N-acetylcysteine (NAC) is a drug available over-the-counter in health food stores that is effective in a variety of disorders, including trichotillomania (compulsive hair-pulling) in adults. Researcher Michael Block of Yale University reports that, in contrast to NAC’s robust effects in adults, the drug was not effective in children with trichotillomania aged 8 to 17. However, behavior therapy has been reported to be effective in both adults and children.
Editor’s Note: Why a drug that is so effective for trichotillomania in adults does not work well or at all in children is not clear. It is even more perplexing given that NAC has shown robust effects on some other childhood disorders, such as irritability and stereotypy in children with autism. However, if this discrepancy and other differences in pharmacological response across demographics are replicated, the reasons for differential response should be investigated.
As many researchers have emphasized, kids are not just shorter adults, but might have entirely different brains that are in a different stage of development. Extrapolating the therapeutic effects that occur in adults to children may not always be a valid strategy.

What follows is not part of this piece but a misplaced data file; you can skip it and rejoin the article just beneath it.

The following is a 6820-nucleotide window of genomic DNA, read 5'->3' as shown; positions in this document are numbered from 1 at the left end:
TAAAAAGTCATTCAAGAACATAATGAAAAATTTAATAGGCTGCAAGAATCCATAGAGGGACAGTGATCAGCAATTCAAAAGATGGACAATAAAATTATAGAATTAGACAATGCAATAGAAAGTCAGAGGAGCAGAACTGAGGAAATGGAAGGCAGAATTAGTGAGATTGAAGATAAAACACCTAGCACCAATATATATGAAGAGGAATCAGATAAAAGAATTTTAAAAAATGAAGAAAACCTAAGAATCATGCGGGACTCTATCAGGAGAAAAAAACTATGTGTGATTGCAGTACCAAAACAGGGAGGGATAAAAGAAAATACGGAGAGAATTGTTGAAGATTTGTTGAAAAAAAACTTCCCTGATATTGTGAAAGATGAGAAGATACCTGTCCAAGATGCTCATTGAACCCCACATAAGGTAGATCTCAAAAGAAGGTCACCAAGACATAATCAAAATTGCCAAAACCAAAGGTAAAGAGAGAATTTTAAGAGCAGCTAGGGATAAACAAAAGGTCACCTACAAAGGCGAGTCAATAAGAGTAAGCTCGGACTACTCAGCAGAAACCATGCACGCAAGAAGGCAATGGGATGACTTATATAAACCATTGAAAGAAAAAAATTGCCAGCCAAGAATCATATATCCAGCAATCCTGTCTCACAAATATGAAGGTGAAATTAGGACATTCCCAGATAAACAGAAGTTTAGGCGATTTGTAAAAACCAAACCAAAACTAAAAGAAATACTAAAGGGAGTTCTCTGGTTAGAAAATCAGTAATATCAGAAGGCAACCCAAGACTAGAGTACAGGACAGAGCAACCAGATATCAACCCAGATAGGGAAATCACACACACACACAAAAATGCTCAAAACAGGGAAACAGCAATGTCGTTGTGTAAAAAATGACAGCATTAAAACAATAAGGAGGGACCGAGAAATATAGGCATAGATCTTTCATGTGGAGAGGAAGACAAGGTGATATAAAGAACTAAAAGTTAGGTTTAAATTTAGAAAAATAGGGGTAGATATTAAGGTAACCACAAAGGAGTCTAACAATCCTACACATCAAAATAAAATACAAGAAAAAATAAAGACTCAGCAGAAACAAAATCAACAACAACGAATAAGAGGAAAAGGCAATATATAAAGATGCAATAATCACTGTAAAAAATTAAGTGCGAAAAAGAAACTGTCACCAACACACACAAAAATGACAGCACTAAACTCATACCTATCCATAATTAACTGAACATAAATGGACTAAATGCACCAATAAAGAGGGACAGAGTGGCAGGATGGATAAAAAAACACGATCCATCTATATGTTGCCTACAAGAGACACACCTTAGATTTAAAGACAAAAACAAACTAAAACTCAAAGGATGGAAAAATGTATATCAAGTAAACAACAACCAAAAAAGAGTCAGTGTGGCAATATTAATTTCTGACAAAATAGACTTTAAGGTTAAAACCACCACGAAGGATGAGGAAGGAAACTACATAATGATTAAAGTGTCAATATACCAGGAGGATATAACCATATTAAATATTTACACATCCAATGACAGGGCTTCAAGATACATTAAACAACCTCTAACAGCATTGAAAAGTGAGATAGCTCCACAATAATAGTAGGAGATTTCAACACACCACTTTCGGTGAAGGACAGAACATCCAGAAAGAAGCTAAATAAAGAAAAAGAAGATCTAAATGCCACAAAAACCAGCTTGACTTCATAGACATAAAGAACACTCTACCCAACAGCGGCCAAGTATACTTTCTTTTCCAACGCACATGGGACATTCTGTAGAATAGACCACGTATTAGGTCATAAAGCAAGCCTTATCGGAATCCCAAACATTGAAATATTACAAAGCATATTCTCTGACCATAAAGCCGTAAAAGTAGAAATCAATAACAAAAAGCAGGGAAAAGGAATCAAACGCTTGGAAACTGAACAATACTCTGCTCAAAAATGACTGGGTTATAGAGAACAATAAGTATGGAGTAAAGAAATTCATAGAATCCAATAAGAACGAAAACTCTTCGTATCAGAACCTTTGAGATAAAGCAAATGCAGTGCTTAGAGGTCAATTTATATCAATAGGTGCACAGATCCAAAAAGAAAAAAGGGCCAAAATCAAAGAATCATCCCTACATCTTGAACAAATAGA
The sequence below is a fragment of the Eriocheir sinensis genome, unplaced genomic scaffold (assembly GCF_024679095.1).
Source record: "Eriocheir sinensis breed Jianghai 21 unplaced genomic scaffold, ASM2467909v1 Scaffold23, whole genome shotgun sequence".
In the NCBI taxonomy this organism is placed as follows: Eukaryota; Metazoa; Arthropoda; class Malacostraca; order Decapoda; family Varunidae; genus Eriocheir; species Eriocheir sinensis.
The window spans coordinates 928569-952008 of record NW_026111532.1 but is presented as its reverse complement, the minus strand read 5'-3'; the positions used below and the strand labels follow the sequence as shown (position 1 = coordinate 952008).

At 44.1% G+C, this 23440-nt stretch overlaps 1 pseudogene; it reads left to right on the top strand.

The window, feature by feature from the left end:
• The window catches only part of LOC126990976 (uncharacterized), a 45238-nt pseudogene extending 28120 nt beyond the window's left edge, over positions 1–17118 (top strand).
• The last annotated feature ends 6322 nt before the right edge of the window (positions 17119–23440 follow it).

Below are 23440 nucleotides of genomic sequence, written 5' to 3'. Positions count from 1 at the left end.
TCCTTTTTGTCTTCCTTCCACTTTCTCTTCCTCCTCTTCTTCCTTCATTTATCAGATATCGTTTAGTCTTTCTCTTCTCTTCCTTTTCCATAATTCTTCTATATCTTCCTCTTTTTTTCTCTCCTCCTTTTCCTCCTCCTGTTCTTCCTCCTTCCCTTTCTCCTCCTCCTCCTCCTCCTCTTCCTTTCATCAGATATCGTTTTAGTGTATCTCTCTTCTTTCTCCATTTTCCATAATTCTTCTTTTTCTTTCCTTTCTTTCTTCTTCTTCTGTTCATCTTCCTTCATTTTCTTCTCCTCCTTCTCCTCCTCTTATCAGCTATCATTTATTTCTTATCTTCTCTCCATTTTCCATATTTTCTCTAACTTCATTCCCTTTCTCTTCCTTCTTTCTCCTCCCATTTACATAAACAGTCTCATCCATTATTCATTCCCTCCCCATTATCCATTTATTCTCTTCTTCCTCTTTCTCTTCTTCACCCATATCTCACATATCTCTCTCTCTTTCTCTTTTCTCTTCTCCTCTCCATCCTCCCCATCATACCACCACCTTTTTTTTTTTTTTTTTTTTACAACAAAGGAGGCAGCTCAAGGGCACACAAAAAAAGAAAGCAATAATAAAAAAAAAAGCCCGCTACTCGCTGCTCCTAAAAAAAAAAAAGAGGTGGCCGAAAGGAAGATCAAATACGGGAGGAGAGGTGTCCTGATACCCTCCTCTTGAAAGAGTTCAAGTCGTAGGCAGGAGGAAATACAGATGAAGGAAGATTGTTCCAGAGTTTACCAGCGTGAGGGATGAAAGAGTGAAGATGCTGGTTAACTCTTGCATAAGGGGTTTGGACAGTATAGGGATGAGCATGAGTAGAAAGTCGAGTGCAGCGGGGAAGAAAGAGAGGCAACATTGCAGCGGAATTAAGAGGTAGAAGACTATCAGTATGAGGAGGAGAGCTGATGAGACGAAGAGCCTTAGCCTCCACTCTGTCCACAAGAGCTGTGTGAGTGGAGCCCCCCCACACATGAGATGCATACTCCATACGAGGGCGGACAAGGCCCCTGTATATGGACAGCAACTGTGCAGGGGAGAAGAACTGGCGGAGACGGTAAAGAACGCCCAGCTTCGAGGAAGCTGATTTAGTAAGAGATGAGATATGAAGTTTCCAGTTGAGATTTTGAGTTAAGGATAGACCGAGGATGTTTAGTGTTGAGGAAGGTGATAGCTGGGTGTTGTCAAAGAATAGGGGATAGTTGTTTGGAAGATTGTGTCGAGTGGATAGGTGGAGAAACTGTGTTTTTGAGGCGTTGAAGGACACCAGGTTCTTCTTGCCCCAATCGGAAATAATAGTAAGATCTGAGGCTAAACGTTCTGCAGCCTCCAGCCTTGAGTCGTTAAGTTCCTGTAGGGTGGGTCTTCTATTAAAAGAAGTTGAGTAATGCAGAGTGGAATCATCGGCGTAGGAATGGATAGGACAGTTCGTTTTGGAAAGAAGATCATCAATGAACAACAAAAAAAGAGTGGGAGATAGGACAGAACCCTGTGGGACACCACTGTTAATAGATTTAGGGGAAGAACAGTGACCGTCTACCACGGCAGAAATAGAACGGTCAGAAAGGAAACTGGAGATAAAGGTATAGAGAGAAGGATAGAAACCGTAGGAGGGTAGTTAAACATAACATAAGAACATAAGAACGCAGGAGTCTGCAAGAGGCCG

N-acetylcysteine (NAC), a readily available substance from health food stores, is able to reestablish glutamate homeostasis (regulation and balance) in the reward area of brain (the nucleus accumbens), reported Peter Kalivas of the University of South Carolina at the “Staging neuropsychiatric disorders: Implications for idiopathogenesis and treatment” meeting in Mojacar, Spain this past November. Kalivas reported that NAC appears to be effective across a spectrum of addictions, including cocaine, heroin, alcohol, cigarette smoking, and gambling.
Even more remarkably, NAC also appears to have positive effects in placebo-controlled studies in the treatment of patients with bipolar illness, report Mike Berk and colleagues, who are studying the same substance in Australia. Compared with placebo, patients taking adjunctive NAC showed improvement in all outcome measures, especially depression, after 3 and 6 months. In another article, also published in Biological Psychiatry in 2008, Berk’s research group demonstrated that NAC improved some negative symptoms of schizophrenia. NAC has also shown positive effects in trichotillomania and on nail-biting, suggesting that it has a variety of potential clinical uses in conditions associated with pathological compulsive behavioral patterns.